Marshall Herskovitz

Marshall Schreiber Herskovitz (born February 23, 1952)[1] is an American film director, writer and producer, and currently the President Emeritus of the Producers Guild of America. Among his productions are Traffic, The Last Samurai, Blood Diamond, and I Am Sam. Herskovitz has directed two feature films, Jack the Bear and Dangerous Beauty. Herskovitz was a creator and executive producer of the television shows thirtysomething, My So-Called Life, and Once and Again, and also wrote and directed several episodes of all three series.

Marshall Herskovitz
Herskovitz at George Mason University, 2008
Marshall Schreiber Herskovitz

February 23, 1952 (1952-02-23) (age 67)
EducationAFI Conservatory
Spouse(s)Susan Amanda Shilladay (m.1981; div.1993)[1] Landry Major (m.2015)

Life and career

Herskovitz was born in Philadelphia, Pennsylvania, the son of Frieda (née Schreiber) and Alexander Herskovitz.[1] His family is Jewish.[2]

He was married to screenwriter Susan Shilliday from 1981–1993. They have two daughters.

Herskovitz married Landry Major in 2015.

Herskovitz has long been "one of the film industry's most active and passionate environmentalists."[3] He serves on the advisory board of The Climate Mobilization, a grassroots advocacy group calling for a national economic mobilization against climate change on the scale of the home front during World War II, with the goal of 100% clean energy and net zero greenhouse gas emissions by 2025.[4]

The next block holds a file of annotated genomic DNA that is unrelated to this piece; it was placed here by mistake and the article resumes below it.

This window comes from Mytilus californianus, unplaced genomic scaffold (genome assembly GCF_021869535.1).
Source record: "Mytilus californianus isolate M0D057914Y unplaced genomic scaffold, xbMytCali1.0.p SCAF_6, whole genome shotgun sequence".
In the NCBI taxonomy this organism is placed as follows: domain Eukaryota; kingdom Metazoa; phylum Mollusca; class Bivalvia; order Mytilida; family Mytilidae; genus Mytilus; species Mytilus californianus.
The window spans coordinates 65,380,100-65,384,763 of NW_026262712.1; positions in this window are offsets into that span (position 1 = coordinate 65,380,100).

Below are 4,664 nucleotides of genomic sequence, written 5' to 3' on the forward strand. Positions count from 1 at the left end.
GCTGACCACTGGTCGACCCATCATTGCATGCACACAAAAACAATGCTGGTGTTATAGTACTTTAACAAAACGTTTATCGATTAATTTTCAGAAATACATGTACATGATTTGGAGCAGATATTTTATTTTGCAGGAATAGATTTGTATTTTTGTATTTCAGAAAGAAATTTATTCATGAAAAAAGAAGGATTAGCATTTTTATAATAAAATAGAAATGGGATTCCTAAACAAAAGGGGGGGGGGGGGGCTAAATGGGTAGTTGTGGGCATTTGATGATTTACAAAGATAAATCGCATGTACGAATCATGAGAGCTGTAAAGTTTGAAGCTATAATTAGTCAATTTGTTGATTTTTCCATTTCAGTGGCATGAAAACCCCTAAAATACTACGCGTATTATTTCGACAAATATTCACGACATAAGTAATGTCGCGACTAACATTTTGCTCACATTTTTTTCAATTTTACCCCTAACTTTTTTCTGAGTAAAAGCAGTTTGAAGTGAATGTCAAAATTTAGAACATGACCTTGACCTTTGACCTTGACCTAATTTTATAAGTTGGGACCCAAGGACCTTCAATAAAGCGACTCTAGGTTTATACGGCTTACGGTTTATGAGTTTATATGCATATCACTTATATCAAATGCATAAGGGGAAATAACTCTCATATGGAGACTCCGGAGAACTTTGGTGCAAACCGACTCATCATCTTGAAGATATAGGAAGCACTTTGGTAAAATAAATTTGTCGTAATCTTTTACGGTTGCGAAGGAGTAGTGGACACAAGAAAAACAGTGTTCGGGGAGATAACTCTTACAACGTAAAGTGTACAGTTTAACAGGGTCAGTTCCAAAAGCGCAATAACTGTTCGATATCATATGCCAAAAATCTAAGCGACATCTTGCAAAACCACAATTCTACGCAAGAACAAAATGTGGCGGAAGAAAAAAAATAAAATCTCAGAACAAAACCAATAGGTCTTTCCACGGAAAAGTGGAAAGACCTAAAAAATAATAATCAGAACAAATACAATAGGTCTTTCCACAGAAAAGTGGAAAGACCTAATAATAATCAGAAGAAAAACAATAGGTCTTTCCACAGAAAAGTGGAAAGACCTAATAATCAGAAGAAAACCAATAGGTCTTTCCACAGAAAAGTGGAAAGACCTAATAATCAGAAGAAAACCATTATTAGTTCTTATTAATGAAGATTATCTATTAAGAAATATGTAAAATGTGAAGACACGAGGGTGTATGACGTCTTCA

Thirtysomething won numerous Primetime Emmy Awards, including Outstanding Drama series in 1988. That year it also won Outstanding Writing in a Drama series for an episode that Herskovitz co-wrote with Paul Haggis. The show also received the Best Drama Series award at the Golden Globes that year. Herskovitz himself was honored by both the Writers Guild and Directors Guild for his work on the series.

Traffic was nominated for Best Picture at the 73rd Academy Awards in 2001.

Once and Again was nominated for Best Drama Series of 1999 at the Golden Globes.



  1. "Marshall Herskovitz Biography (1952–)". Retrieved September 28, 2010.
  2. Shandler, Jeffrey (March 20, 2009). "Television in the United States". Jewish Women: A Comprehensive Historical Encyclopedia. Jewish Women's Archive. Retrieved August 10, 2013.
  3. Waghorn, Terry (November 21, 2011). "Marshall Herskovitz: World War II the Key to America's Energy Future". Forbes.
  4. "Advisory Board". The Climate Mobilization. Retrieved August 30, 2016.
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